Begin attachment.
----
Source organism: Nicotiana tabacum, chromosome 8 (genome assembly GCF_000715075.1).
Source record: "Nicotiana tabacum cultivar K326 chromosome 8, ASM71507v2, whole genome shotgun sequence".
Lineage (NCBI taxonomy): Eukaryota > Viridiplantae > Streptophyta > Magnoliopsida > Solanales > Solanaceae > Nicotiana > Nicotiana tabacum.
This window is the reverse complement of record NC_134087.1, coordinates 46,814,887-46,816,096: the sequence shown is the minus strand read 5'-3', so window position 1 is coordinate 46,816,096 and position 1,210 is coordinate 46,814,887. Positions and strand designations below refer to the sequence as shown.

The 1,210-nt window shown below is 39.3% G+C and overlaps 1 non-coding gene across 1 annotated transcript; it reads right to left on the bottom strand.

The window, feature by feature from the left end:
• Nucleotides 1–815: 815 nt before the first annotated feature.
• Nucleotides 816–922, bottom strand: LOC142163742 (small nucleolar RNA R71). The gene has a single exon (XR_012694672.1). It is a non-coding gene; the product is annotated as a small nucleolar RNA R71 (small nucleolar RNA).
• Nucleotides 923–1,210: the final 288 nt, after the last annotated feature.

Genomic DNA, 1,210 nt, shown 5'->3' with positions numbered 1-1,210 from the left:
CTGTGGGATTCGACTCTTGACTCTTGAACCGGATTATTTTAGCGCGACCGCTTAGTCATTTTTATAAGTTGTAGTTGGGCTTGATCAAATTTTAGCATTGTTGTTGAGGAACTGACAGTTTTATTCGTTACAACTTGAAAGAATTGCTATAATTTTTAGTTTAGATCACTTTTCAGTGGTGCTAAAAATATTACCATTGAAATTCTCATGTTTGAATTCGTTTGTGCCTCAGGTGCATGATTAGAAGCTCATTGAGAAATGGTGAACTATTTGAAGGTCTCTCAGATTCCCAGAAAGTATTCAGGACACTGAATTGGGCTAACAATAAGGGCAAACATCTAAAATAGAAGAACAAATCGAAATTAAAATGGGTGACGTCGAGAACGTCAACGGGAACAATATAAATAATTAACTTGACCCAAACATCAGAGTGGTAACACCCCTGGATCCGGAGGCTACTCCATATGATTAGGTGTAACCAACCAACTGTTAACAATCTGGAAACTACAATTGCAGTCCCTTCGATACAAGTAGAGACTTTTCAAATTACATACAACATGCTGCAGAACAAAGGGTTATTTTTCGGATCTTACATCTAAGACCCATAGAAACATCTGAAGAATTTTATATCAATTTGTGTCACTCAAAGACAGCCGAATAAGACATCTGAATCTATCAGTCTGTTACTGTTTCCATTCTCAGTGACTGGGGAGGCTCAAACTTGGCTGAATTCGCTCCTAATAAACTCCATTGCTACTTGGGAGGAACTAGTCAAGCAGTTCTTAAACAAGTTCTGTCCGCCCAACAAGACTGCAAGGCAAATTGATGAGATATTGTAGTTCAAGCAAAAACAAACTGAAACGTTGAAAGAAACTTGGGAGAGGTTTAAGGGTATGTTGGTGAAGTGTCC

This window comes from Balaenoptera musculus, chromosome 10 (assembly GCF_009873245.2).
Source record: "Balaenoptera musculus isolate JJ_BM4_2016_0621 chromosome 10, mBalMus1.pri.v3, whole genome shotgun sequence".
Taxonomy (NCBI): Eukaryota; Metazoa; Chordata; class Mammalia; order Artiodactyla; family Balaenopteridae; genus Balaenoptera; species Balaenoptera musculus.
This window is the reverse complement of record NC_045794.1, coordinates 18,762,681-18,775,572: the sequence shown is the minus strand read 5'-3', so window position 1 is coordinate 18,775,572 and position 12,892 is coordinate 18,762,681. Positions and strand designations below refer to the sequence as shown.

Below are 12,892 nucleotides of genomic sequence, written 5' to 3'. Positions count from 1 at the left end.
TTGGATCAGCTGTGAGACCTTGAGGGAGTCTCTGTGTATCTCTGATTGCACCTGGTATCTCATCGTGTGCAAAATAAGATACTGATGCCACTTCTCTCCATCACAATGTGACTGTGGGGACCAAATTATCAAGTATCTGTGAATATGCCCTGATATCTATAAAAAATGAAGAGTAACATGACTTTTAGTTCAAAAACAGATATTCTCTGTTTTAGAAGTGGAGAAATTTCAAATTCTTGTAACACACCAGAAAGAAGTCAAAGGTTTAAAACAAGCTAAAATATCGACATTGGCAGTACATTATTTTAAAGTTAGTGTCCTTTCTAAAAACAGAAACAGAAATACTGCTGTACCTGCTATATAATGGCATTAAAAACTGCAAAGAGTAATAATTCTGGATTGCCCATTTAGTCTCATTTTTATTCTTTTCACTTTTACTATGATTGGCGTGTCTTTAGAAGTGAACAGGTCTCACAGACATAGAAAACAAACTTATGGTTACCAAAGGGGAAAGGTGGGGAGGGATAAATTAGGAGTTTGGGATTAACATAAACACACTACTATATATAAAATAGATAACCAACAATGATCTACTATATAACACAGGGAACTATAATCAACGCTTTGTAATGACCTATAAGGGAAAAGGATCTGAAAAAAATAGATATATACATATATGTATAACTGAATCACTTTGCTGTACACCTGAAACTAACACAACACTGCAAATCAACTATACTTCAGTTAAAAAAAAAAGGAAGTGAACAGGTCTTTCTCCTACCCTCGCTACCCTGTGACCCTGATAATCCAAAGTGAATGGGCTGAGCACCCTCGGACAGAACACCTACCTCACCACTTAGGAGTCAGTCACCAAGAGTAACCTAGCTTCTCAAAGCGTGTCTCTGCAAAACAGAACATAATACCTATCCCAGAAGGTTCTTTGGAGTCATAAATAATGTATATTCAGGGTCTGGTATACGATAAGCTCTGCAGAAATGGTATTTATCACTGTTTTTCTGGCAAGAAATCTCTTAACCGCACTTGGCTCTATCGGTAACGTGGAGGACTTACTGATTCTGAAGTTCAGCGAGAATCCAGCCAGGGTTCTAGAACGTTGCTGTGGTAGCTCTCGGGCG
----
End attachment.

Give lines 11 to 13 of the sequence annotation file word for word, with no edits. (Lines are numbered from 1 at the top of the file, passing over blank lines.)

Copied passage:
CTGTGGGATTCGACTCTTGACTCTTGAACCGGATTATTTTAGCGCGACCGCTTAGTCATTTTTATAAGTTGTAGTTGGGCTTGATCAAATTTTAGCATTGTTGTTGAGGAACTGACAGTTTTATTCGTTACAACTTGAAAGAATTGCTATAATTTTTAGTTTAGATCACTTTTCAGTGGTGCTAAAAATATTACCATTGAAATTCTCATGTTTGAATTCGTTTGTGCCTCAGGTGCATGATTAGAAGCTCATTGAGAAATGGTGAACTATTTGAAGGTCTCTCAGATTCCCAGAAAGTATTCAGGACACTGAATTGGGCTAACAATAAGGGCAAACATCTAAAATAGAAGAACAAATCGAAATTAAAATGGGTGACGTCGAGAACGTCAACGGGAACAATATAAATAATTAACTTGACCCAAACATCAGAGTGGTAACACCCCTGGATCCGGAGGCTACTCCATATGATTAGGTGTAACCAACCAACTGTTAACAATCTGGAAACTACAATTGCAGTCCCTTCGATACAAGTAGAGACTTTTCAAATTACATACAACATGCTGCAGAACAAAGGGTTATTTTTCGGATCTTACATCTAAGACCCATAGAAACATCTGAAGAATTTTATATCAATTTGTGTCACTCAAAGACAGCCGAATAAGACATCTGAATCTATCAGTCTGTTACTGTTTCCATTCTCAGTGACTGGGGAGGCTCAAACTTGGCTGAATTCGCTCCTAATAAACTCCATTGCTACTTGGGAGGAACTAGTCAAGCAGTTCTTAAACAAGTTCTGTCCGCCCAACAAGACTGCAAGGCAAATTGATGAGATATTGTAGTTCAAGCAAAAACAAACTGAAACGTTGAAAGAAACTTGGGAGAGGTTTAAGGGTATGTTGGTGAAGTGTCC

This window comes from Balaenoptera musculus, chromosome 10 (assembly GCF_009873245.2).
Source record: "Balaenoptera musculus isolate JJ_BM4_2016_0621 chromosome 10, mBalMus1.pri.v3, whole genome shotgun sequence".